This post is an entry for Part I of the Mentally Healthy resource guide for UP faculty and academic staff working with students who might have mental health concerns.
“Brett” started the semester well; bright, engaging, asking great questions, and keeping up with all the readings. Midway through the semester, however, things changed. Brett started missing class, and seemed to be paying less attention to personal hygiene. Brett also seemed to pay less attention to the class in general, and in writing assignments gave hints of angst and uncertainty. But in all these ways Brett was only slightly out of step with the rest of the class – student energy always changes mid-semester, students always get busy, and part of college is about angst. Right?
If you find yourself worried about students like Brett, or if you have students with more obvious signs of psychological distress, it’s worth making an effort – both for the sake of the student, and for the sake of doing what you can to create a healthy learning environment for everyone. So what might you do? One short-hand system for responding is to consult, make contact, and refer.
These three tangible action steps come from a Cornell faculty guide Recognizing and Responding to Students in Distress (which is a model for this UP specific guide):
- Consult. Check with other faculty to see what they know about the student, and talk to faculty experienced at dealing with mental health situations. Talk to your department chair or Associate Dean. Check with the student’s academic advisor to see if the student has been on track generally. Check with the Shepard Academic Resource Center (503.943.7895) to see if they’ve been working with the student or have advice. Talk with a counselor at the Health and Counseling Center (503.943.7134) about whether what you are observing merits further action. File an Early Alert or call the Early Alert coordinator (503.943.7709) if you want to make sure the student is on the radar for available services.
- Make contact. If it seems merited after consulting, reach out to the student to see if they are open to talking. Your job here is not to take on anything approximating a counselor role. Instead, making contact is about better understanding what is going on for the student and being able to provide information about resources available to students. Express concern in a positive way; note any observations you’ve made; and make yourself available to listen.
- If you suspect a student may be considering self-harm or suicide, then ask directly. All suicide prevention programs suggest asking direct questions does not give people ideas; instead it is often a relief and provides critical information. If the student indicates they are thinking about self harm, contact the Health and Counseling Center (503.943.7134) and/or Public Safety (503.943.4444) with whatever urgency the situation requires.
- If the student is not actively considering self-harm, then you can….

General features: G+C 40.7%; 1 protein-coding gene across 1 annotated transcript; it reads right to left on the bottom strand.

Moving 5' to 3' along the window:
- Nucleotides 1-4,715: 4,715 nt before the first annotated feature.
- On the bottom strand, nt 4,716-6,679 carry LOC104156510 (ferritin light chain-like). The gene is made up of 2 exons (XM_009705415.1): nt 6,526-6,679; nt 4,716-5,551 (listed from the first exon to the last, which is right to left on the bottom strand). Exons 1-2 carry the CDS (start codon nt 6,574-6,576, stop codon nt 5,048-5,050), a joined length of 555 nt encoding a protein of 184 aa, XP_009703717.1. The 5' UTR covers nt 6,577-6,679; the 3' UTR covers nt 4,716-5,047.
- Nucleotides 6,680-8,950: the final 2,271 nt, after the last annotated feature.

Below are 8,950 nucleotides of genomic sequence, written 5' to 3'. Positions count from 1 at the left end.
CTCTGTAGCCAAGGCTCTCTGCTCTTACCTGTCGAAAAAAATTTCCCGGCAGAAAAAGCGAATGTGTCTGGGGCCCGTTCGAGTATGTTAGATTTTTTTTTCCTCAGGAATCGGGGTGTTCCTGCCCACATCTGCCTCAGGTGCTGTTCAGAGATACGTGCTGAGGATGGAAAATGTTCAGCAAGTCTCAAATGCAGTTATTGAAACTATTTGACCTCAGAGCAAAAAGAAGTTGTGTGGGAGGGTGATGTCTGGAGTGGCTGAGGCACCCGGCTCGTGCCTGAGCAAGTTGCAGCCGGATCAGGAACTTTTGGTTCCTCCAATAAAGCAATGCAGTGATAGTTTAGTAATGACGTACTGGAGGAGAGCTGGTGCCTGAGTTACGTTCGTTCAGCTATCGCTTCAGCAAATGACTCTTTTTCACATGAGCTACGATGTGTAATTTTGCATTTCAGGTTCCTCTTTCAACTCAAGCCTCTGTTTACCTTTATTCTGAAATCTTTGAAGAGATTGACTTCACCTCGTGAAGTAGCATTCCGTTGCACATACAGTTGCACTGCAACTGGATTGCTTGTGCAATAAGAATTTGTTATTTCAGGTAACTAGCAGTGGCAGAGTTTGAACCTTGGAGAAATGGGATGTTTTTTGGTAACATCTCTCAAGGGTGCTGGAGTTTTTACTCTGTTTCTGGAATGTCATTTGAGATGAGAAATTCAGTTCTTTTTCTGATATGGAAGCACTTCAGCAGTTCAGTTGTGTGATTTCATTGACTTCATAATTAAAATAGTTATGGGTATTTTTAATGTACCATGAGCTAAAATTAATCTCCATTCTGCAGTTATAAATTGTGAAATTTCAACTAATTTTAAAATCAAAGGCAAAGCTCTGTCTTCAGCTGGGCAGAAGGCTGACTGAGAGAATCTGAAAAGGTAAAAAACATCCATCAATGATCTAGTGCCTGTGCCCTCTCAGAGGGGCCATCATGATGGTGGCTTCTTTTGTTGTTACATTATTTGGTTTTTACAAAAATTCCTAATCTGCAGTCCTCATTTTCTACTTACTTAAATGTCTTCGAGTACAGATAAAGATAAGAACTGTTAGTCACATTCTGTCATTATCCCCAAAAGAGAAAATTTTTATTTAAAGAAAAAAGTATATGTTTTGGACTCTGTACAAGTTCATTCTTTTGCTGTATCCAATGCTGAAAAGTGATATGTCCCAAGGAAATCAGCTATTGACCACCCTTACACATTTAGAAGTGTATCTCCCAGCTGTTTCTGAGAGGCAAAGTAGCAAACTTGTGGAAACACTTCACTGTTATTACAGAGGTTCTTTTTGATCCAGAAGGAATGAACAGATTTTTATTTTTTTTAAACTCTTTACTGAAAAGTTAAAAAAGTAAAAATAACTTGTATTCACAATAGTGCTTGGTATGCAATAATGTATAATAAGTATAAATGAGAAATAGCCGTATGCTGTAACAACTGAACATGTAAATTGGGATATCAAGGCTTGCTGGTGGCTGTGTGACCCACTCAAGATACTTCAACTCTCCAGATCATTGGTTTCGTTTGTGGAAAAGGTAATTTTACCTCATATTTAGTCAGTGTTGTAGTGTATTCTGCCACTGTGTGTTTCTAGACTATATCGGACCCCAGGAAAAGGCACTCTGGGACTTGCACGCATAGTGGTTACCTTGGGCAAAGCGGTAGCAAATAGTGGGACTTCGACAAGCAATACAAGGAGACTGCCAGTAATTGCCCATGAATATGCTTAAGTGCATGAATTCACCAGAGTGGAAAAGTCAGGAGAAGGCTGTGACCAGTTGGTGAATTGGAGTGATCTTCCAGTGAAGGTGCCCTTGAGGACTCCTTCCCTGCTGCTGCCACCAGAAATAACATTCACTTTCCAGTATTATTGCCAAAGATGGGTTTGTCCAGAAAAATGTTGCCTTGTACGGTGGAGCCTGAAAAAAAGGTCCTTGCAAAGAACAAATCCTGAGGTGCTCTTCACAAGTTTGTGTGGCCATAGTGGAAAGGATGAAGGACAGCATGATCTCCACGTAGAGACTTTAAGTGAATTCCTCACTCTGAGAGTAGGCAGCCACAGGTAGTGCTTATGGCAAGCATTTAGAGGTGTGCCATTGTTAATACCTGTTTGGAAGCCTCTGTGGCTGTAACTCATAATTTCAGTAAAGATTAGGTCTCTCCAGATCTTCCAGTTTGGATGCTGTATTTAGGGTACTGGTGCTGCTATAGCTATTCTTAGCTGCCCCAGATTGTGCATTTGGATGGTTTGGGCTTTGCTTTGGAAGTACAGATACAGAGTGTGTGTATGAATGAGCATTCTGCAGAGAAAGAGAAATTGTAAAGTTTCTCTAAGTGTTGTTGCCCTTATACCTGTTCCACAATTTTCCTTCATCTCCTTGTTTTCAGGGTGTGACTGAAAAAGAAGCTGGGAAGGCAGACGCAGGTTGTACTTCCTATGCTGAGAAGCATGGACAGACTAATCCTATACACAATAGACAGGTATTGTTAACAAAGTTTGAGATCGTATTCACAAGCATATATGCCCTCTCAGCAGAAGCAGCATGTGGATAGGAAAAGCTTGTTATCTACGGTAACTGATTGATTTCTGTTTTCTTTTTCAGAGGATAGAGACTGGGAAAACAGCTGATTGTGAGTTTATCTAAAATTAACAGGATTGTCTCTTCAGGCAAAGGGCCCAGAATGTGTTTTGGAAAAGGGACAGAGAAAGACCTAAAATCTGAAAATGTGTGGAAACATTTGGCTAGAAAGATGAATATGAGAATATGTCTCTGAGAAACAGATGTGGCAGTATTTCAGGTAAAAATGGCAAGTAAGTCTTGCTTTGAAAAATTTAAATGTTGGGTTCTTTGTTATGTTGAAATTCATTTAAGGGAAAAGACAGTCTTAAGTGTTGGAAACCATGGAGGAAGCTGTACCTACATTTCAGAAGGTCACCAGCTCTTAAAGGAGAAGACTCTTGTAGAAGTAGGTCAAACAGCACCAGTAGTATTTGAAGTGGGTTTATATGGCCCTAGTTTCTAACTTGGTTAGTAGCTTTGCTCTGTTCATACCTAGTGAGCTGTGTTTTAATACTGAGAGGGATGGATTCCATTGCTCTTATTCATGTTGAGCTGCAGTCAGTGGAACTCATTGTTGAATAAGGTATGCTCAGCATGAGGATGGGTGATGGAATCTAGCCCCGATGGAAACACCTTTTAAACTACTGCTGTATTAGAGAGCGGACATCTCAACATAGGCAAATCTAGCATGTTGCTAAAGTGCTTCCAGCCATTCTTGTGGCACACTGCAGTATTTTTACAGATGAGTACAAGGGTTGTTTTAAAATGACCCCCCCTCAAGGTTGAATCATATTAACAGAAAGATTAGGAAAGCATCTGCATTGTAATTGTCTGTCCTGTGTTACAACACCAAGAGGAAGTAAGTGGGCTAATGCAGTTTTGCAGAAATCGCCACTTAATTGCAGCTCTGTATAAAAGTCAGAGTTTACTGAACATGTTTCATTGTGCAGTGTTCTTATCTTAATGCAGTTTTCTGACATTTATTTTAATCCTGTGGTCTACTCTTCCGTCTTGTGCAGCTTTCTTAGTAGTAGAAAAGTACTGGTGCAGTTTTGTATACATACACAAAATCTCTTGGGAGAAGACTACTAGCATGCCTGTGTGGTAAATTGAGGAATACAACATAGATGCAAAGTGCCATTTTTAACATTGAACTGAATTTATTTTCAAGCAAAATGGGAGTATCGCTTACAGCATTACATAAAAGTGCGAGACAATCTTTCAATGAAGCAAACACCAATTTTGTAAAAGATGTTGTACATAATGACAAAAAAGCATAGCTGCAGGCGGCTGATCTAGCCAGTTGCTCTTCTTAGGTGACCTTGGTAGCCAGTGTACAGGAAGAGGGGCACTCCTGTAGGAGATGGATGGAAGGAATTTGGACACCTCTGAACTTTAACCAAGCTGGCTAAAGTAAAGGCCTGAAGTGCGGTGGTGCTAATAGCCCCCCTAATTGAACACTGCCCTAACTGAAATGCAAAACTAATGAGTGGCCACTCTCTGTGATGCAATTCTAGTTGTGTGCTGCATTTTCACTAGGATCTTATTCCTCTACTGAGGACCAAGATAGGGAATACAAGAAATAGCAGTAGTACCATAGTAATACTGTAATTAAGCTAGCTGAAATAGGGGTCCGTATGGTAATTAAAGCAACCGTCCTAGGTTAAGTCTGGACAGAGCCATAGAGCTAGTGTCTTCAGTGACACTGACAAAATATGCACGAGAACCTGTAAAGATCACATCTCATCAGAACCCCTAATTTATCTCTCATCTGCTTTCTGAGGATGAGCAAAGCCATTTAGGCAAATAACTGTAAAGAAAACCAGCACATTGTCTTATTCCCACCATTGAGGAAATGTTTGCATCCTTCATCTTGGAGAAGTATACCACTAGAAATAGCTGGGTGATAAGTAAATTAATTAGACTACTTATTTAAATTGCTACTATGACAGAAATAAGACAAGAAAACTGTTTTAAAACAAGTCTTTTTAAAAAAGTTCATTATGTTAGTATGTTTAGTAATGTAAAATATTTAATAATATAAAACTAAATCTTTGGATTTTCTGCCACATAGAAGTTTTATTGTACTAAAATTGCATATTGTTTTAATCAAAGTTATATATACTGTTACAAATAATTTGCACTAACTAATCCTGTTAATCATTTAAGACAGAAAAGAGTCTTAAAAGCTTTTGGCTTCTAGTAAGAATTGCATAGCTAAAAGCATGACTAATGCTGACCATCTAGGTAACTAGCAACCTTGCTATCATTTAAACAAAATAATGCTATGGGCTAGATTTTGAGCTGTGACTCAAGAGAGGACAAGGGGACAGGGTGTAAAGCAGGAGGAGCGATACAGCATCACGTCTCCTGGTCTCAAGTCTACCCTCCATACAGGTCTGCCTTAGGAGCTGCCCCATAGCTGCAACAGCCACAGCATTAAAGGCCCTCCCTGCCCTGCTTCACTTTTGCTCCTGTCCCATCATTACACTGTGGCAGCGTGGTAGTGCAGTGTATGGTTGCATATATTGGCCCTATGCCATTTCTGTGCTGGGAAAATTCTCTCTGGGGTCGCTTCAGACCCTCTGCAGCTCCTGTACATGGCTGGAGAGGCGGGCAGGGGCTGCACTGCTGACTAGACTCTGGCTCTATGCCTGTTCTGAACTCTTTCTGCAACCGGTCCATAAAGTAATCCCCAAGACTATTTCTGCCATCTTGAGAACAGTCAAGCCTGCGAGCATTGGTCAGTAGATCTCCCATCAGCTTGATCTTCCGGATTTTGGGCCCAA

- Refer. UP provides a good number of resources for student well-being, and helping students be aware of those resources does not mean you think there is anything particularly wrong – it just means you want students to succeed. For mental health counseling the Health and Counseling Center offers short term services that can lead to referrals for longer-term needs. For academic challenges the first stop is usually the Shepard Academic Resource Center – which offers academic counseling and peer mentoring when needed. Students can also benefit from connections with the residential life staff, campus ministry, the office of International Student Services, opportunities to exercise and recreate, opportunities to volunteer and give back, and other of the many student life options available on a small campus. Social isolation is often both and antecedent and consequence of mental health challenges; encouraging students to engage in ways that fit them can be a valuable service in itself.
Beyond this system of consulting, making contact, and referral, there are several public health efforts toward suicide prevention and psychological well-being. These include a wide variety of programs designed to give anyone basic tools to respond to persons in distress. Two that have had some presence on the UP campus in recent years include the ‘Q.P.R.’ program and ‘Mental Health First Aid.’ Each program involves catchy abbreviations that might be helpful as quick guides for responding to students in distress.
Q.P.R. stands for “Question. Persuade. Refer.” with an emphasis on asking people directly if you fear they are at risk of suicide or self-harm. Then persuading people to accept and seek professional help before acting. And then referring people to appropriate resources – including, beyond the resources above, taking advantage of crisis hotlines such as the National Suicide Prevention Lifeline (1.800.273.8255), the Multnomah County Mental Health Crisis Line (503.988.4888), or the Crisis Text Line (Text HOME to 741741).
Mental Health First Aid uses ALGEE as its acronym:
Training in these types of methods are occasionally available at UP, and regularly available in Portland through local county mental health programming – conveniently listed for the Portland area at gettrainedtohelp.com.